In these strained days of seemingly relentless bleak news for Scottish rugby, the retention of Hamish Watson by Edinburgh is a timely fillip.
The flanker is one of the nation’s finest players, a consistently brilliant performer who never seems to have a quiet game. He would not look out of place at a champion side with his ballast and dynamism and breakdown excellence, and indeed, he would enhance many in England and France.
There would have been no ill-feeling among supporters should Watson have decided that, at 29 and in his prime years, after a decade-long shift at the club, it was time to move on. There were eager suitors aplenty in the autumn. Racing 92 were said to be among them, but Watson coyly denied that the Parisians were seriously in the running.
“Every time you get to this time of year it’s a tough decision when you’ve got other interest and other clubs are looking at you,” Watson said. “This was probably the stage of my career that I was considering it more than other years.
“In other years, you pay your agent, he does a job, and he looks and sees what’s out there, but this year I was maybe considering a move and in the end I’m so happy we could get it done and stay in Edinburgh.
“The swinging factor for me in the end was that I love playing for this club. I’ve shown Edinburgh really good loyalty over the years and they’ve repaid their faith and it’s up to me over the next three years to prove myself again, and hopefully get to the business end of competitions and start winning stuff.
“There were a number of clubs interested. We got to quite far down the line with discussions and talking to the people you need to talk to when you’re going to do stuff like that. In the end I’m just happy that we got it done with Edinburgh. They offered me a contract when they heard there was interest out there and we got it done which I’m really excited about.”
Watson will be 32 when his new deal expires, and by then, the chance to earn a big move, maximise his earning potential or simply immerse himself in a fresh rugby environment may be gone.
Edinburgh have never won anything. Richard Cockerill has helped give them teeth and structure, but despite twice reaching the Pro14 play-offs, made a Champions Cup and Challenge Cup quarter-finals, they have yielded only near misses and anguish. What bolsters Watson’s belief Edinburgh is the right place for him, and that the club can match his ambition?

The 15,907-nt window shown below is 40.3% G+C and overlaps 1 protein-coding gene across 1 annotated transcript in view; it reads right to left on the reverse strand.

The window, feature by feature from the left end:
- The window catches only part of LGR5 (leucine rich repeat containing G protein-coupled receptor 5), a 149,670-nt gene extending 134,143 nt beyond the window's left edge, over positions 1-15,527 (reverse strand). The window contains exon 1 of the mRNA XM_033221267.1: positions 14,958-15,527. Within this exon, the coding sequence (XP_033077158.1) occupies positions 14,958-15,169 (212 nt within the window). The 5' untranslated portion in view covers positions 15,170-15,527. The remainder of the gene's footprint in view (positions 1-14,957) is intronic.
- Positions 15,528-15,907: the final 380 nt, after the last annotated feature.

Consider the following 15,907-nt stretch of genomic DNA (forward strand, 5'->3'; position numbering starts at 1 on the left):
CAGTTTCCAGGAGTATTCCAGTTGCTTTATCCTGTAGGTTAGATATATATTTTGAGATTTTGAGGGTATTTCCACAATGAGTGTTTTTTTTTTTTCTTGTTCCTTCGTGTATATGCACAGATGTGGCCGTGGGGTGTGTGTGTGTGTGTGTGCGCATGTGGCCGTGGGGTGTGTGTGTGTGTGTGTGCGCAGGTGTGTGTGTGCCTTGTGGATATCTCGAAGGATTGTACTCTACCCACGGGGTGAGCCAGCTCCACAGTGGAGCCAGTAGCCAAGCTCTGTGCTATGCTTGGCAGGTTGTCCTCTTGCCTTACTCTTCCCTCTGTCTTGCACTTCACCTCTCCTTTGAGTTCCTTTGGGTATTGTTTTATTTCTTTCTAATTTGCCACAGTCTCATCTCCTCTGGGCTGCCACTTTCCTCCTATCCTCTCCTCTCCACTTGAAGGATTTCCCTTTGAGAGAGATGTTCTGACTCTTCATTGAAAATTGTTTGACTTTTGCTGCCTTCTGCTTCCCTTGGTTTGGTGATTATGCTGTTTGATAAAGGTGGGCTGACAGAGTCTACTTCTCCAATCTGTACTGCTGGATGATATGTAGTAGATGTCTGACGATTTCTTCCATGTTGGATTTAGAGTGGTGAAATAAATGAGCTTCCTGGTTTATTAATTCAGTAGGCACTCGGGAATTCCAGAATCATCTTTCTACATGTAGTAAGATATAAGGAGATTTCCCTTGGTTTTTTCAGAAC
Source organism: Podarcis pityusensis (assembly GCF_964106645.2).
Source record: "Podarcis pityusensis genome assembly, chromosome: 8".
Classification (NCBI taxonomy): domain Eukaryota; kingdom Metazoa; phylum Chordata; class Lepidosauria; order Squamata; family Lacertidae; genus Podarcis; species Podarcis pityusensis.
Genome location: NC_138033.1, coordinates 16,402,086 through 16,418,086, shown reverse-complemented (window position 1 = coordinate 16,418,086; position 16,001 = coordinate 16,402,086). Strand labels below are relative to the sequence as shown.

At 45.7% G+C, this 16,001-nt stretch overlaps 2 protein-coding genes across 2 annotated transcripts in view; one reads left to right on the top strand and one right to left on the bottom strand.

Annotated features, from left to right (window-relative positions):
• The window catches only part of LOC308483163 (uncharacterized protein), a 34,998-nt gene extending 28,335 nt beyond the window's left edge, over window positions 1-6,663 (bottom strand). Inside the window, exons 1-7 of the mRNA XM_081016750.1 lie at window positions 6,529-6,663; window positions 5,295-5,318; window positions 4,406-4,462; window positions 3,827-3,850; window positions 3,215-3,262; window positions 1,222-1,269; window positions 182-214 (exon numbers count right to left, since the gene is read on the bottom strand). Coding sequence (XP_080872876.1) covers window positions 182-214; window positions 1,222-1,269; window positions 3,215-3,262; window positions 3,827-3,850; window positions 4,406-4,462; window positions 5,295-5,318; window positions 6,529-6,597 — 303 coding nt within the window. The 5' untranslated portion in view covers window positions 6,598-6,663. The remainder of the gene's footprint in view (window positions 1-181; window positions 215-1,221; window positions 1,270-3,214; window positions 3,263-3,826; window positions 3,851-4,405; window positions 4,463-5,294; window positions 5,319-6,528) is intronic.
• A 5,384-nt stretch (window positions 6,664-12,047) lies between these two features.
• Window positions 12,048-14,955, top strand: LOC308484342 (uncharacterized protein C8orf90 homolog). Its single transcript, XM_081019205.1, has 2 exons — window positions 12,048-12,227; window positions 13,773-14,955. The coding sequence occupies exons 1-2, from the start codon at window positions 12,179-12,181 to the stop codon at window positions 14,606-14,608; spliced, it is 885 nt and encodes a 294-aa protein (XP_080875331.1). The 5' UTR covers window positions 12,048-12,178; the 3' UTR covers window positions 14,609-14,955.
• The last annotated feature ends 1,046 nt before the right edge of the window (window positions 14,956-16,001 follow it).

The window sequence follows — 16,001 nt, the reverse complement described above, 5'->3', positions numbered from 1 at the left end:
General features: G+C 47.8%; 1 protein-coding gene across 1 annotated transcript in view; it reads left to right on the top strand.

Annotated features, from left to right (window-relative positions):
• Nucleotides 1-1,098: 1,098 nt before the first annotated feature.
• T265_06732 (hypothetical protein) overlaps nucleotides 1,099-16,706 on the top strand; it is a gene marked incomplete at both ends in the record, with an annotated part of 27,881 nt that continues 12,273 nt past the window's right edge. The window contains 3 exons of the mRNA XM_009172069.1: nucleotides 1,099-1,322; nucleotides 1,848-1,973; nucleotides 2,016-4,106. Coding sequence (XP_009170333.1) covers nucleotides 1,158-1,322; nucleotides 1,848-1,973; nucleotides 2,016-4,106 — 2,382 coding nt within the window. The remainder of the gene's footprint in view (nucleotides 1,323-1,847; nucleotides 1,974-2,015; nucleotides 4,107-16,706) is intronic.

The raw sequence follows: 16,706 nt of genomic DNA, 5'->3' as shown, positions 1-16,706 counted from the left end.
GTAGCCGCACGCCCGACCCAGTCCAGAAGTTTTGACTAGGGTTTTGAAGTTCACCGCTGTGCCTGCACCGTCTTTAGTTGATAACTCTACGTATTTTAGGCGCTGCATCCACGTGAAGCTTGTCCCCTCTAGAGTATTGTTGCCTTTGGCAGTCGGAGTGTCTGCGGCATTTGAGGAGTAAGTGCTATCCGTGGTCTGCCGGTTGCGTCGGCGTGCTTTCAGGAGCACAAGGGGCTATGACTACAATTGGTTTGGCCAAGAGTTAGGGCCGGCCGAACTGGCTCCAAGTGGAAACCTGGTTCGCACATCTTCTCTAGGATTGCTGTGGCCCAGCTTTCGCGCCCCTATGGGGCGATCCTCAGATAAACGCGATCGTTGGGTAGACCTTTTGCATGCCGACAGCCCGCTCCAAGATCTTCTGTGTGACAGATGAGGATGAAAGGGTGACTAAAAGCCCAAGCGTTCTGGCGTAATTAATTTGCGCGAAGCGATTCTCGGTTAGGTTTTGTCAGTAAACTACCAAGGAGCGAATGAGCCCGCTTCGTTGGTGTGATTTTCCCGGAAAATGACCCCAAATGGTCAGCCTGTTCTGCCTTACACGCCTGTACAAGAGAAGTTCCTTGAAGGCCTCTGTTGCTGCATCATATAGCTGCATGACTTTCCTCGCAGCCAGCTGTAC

“We are starting to get to the business end of competitions regularly which is certainly something we didn’t do towards the start of my time at Edinburgh,” he said. “We are getting to quarter-finals, we are getting to semi-finals and that’s what it’s all about and what the fans want to see.
“The more we can do that, like we have done under Cockers for the last three seasons, that is what builds confidence. Sometimes you need these experiences to then come to these games and, having been here before, hopefully be on the right side of some of those results.
“Winning some silverware, that’s my ambition as an Edinburgh player. Every rugby player wants to win something in their career and I want to do it with, not my hometown club, but pretty close to it. I’ve been here since I was a teenager and that’s something I want to do with my pro club, I’ve never been anywhere else.
“That did it for me as well – we always say it, but I believe in this group of players, I believe we can do something, and I still feel like we’ve got some unfinished business here.
“The thing that tipped it is people know me, I am quite a loyal guy, and in the end, it’s a family decision as well. My wife loves it here, my kids are too young to know if we moved anyway, the little one is two now, and they were born here, and it will be really nice raising them here as well.”
Cockerill himself is committed to Edinburgh until 2022, taking his tenure at the club to five years and making him the longest-serving coach the club has had since Frank Hadden left in 2005.
“You want continuity in any sort of business or work environment an it’s exactly the same in pro sport,” Watson said. “You want the same players there as long as they’re doing well, continuity in the players base because then you get to know people and its’ exactly the same in the coaching staff.
“For the first time in my career, Cockers has been here three-and-a-half years and after another year-and-a-half, that’ll be the longest I’ve worked with a coach for. It does come into play. You ask about other signings, who we might be bringing in, all that sort of stuff, and it’s all pointing in the right direction for Edinburgh.”
There is, too, the gnawing desire Watson harbours to thrive at the next World Cup. Scotland’s heinous woes in Japan were all the more brutal for the flanker, invalided out of the tournament in the opening pool match when a clear-out from Ireland’s Cian Healy damaged his knee.
“That comes into your thinking, if you go to France you might have to give up international stuff and that’s a massive factor as well,” he said. “To be at Edinburgh, it gives me a great chance to hopefully make the next World Cup.
“The last World Cup was pretty devastating for me and I was involved in the 2015 pre-World Cup stuff, the Tests before we went away, and didn’t make the squad. I’ve been there or thereabouts the last two and only got one appearance.
“If I would have gone away, you might not have made the World Cup squad in France. These are all small factors; you have to sum it all up and go through all the pros and cons.”
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